Florida's Python Hunt Aims To Put Dent In Population Of The Invasive Species
Audie Cornish talks to humorist Dave Barry about Florida's so-called "Python Challenge." It was dreamed up by the Florida Fish and Wildlife Conservation Commission. The "challenge" is a month-long contest with the mission of raising public awareness about Burmese pythons.
AUDIE CORNISH, HOST:
It won't take a Supreme Court ruling to declare the winner of the next big contest in Florida. When Sunday, February 10th rolls around, only size and quantity will matter. That's when the 2013 Python Challenge ends. No chads this time, just dead pythons.
And that's why we've contacted humorist and Florida resident Dave Barry to guide us through the rules established by the Florida Fish and Wildlife Conservation Commission.
DAVE BARRY: Good to be here.
CORNISH: So when did this competition start?
BARRY: It started last weekend. It runs for a month.
CORNISH: And any reports from the field just yet?
BARRY: I'm not going anywhere near the field, personally. The field is full of people who have come from other states to try to kill large non-native snakes with guns. So I'm staying away from the field. But as far as I know, no humans have died yet. I assume some snakes have.
CORNISH: I mean, what are the rules actually, like how does this work?
BARRY: Well, you have to catch - excuse me, I don't mean catch. The actual expression used by the Fish and Wildlife Conservation Commission is trying to raise public awareness about the Burmese pythons. That means kill. And you have to kill as many as you can in this month. There's a prize of, I think, $1,500 for the most pythons. And there's a price of $1,000 for the longest Python. But you can't cut your long Python into several smaller pythons. That's against the rules.
CORNISH: There's actually a serious reason why they're doing this, right? I mean, this isn't just about randomly killing pythons.
BARRY: No, they're kind of like taking over the Everglades. They don't have any enemies down here. Apparently, they were pets at one point. And I'm not going to say that the people who had these pets were stupid, but apparently they didn't look up what happens to the Burmese python as it gets to become more mature, which is it gets to be really, really huge. They caught one not too long ago. I think it was like 17 feet long.
BARRY: So the idea is to get people to come in and raise public awareness about them.
CORNISH: And, of course, this is a state-sponsored event. So I assume there must be some rules about how you kill a python.
BARRY: Yeah, you have to kill the pythons in an ethical manner, which is described in some detail in the pythonchallenge.org website. But the main thing is you can't let your pythons suffer too much. You have to get the brain of the python. Apparently, they do have brains.
CORNISH: And I see the term captive bolt is thrown around regarding that.
BARRY: Captive bolt, I don't really know what a captive bolt is, but it's a thing you attach to the head of an animal to destroy its brain. Now, I don't want to be second-guessing anybody here, but you've got amateurs from other states here who are suddenly going to come in contact with maybe a, I don't know, 10, 15-foot-long carnivorous snake out there. I don't really know when they're going to find the time...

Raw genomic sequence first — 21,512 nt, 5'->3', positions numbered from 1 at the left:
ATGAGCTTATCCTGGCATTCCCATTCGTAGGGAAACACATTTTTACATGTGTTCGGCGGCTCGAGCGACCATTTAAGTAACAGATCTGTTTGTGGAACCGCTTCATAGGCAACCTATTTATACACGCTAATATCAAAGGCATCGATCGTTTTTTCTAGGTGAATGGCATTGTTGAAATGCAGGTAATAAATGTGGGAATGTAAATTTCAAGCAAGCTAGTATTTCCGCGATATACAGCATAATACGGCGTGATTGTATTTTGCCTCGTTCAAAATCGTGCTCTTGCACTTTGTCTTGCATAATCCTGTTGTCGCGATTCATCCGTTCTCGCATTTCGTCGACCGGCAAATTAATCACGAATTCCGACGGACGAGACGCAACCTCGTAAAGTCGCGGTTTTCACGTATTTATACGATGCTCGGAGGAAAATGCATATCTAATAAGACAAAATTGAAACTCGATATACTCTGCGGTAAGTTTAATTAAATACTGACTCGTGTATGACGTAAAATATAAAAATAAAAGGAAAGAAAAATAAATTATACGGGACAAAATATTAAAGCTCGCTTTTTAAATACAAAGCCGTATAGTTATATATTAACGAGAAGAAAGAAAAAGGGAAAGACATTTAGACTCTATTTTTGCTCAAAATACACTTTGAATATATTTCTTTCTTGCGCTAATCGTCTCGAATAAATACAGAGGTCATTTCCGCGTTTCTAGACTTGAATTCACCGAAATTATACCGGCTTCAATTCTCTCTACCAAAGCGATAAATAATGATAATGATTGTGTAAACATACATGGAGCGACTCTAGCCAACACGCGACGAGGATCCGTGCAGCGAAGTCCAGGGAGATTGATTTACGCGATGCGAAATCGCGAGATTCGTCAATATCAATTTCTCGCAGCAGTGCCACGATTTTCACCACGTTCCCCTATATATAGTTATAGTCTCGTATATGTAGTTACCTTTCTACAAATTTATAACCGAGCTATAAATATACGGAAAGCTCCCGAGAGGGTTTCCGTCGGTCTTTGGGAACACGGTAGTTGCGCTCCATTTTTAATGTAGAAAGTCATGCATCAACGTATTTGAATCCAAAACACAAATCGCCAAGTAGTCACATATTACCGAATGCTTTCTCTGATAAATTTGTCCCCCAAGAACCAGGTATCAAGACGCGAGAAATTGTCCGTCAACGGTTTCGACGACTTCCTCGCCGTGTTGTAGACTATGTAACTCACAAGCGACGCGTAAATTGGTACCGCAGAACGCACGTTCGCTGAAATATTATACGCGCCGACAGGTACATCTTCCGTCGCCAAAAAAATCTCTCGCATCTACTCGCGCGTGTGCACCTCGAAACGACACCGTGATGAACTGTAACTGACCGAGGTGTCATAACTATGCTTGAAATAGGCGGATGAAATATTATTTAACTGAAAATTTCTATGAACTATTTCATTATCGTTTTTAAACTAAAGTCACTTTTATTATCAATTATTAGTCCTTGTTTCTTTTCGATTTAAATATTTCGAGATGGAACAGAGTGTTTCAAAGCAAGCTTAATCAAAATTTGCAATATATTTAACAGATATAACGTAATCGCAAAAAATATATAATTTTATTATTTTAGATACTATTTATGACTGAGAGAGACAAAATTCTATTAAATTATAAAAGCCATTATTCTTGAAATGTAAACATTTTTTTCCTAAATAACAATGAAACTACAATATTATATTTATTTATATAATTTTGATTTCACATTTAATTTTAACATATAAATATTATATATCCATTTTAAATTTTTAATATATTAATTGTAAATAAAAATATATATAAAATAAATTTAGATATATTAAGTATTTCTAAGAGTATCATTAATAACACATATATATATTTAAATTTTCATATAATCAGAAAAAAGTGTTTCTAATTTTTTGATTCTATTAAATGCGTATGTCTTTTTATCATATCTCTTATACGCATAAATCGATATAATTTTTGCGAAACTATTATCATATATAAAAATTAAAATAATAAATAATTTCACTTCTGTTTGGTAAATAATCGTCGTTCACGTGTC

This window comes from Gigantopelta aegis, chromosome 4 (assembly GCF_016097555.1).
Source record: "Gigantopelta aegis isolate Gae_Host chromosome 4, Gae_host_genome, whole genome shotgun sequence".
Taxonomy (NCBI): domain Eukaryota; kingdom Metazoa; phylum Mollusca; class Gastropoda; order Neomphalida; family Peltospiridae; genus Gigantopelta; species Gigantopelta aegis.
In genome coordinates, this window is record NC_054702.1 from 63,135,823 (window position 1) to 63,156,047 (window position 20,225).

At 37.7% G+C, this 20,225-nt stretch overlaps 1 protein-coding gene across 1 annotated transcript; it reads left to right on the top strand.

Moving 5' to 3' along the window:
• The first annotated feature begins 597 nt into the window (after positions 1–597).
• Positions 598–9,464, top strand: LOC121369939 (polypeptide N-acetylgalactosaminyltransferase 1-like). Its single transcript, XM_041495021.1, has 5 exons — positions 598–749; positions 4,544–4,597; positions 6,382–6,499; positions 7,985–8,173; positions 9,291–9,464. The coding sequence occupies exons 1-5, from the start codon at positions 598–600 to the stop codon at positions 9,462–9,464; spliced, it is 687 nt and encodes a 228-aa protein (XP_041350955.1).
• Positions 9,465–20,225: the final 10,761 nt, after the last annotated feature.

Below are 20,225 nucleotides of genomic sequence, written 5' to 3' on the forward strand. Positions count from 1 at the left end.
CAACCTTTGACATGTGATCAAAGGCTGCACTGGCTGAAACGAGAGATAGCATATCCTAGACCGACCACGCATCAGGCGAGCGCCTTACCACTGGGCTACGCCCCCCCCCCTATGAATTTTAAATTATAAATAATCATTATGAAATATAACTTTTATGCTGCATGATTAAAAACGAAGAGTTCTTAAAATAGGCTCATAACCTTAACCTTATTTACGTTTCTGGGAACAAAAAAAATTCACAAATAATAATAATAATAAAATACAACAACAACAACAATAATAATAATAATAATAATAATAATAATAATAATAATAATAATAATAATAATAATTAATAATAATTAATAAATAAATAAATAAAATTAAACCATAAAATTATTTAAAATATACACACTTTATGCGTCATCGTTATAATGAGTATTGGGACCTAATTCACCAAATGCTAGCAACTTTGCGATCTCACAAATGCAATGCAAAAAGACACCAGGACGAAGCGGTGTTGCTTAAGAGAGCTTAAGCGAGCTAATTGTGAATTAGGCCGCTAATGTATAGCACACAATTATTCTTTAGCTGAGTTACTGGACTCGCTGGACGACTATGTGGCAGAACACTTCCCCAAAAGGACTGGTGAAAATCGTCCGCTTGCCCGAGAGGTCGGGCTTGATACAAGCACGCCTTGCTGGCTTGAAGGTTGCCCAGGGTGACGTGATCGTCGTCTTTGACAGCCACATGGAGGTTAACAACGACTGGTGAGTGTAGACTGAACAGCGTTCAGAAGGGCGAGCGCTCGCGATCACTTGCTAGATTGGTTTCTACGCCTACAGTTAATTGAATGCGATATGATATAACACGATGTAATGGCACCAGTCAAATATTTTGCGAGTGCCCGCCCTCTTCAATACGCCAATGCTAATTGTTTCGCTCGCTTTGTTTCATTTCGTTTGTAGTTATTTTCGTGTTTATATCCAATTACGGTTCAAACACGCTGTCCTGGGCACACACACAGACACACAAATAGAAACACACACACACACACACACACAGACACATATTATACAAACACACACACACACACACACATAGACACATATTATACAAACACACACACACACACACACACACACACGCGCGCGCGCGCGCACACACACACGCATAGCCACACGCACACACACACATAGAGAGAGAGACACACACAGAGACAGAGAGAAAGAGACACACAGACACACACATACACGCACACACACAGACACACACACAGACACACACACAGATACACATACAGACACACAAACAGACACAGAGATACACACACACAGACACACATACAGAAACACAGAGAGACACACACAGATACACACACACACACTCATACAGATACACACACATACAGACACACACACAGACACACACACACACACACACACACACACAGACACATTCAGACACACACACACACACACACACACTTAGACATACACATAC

BARRY: ...to attach the bolt to the head of the python. I think there's going to be - to be honest, I think there's going to be a lot of just shooting going on out there.
CORNISH: Now, you were joking that you're not going to go out there. But, you know, you're having fun at people's expense. I mean, do you have any experience with pythons yourself?
BARRY: Not pythons, but I do live in the Miami area, which is basically a swamp. We don't admit it, but the animals know it. And I had an experience several years ago. I had a number of snakes on my property. But several years ago, I was in my office, which is next to our swimming pool, and I reached for my diet soda and there was - I heard a hissing sound. And there was a snake that at the time I would've estimated at probably 30 to 40 feet.
It was probably actually, really, in real life about 2 feet long, but it was a snake right next to my soda can. And so I made a really un-masculine - I made a sound like a recently castrated Teletubby. And I jumped out and ran out onto the patio and got the first weapon I came across, which was barbecue tongs.
CORNISH: What else?
BARRY: So I go running out with this thing riding at the end of my barbecue tongs and dropped it. And as it happened, it fell into the swimming pool. It made a rookie snake error, which is it swam into the filter basket.
BARRY: And it was exciting, and that was just a little snake that wasn't even a python. I don't know what people are going to do when they encounter actual pythons out there.
CORNISH: That was Dave Barry, humorist, novelist and herpetologist. His comedy novel "Insane City" will be published at the end of this month. Transcript provided by NPR, Copyright NPR.